Users can take paper sheets from a notebook and turn them into a music player interface or make food packaging interactive.
A simple printing process was developed that renders any paper or cardboard packaging into a keyboard, keypad, or other easy-to-use human-machine interface. The process makes the paper repellent to water, oil, and dust by coating it with highly fluorinated molecules. This omniphobic coating allows the printing of multiple layers of circuits onto paper without the ink smearing from one layer to the next one. The innovation facilitates the fabrication of vertical pressure sensors that do not require any external battery, since they harvest the energy from their contact with the user. The technology is compatible with conventional large-scale printing processes and could easily be implemented to rapidly convert conventional cardboard packaging or paper into smart packaging or a smart human-machine interface.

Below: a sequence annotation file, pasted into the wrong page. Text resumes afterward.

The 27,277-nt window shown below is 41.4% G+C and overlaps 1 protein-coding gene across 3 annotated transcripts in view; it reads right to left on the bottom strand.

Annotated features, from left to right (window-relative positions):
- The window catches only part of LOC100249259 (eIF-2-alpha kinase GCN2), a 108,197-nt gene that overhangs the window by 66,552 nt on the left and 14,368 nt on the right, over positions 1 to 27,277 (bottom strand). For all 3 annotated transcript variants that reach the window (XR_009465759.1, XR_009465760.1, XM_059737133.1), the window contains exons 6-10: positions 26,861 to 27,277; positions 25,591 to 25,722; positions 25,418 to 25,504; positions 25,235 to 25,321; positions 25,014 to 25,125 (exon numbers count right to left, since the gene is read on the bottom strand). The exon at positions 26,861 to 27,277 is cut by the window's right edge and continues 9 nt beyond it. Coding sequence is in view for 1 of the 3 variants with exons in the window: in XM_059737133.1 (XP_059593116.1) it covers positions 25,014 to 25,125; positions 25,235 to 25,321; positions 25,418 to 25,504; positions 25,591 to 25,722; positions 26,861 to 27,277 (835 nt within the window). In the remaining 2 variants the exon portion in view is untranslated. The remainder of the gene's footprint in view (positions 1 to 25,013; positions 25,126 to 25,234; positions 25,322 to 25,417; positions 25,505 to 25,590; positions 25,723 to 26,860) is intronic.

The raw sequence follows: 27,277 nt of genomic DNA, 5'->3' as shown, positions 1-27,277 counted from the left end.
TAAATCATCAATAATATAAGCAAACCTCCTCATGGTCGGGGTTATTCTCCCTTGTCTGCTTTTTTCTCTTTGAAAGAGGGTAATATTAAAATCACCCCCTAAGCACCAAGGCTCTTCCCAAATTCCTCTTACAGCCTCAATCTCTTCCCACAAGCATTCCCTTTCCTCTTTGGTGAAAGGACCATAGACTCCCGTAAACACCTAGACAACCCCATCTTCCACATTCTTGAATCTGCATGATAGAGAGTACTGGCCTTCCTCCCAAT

Purdue University, College of Engineering, West Lafayette, IN
The technology could enable the user to interact with food packaging to verify if the food is safe to be consumed. It also could let users sign for a package that arrives at home by dragging their finger over the box to properly identify themselves as the owner of the package. Simple paper sheets from a notebook can be transformed into music player interfaces for users to choose songs, play them, and change the volume.
The team has patented some of the technologies related to robots and other design innovations. They are currently looking for licensing partners.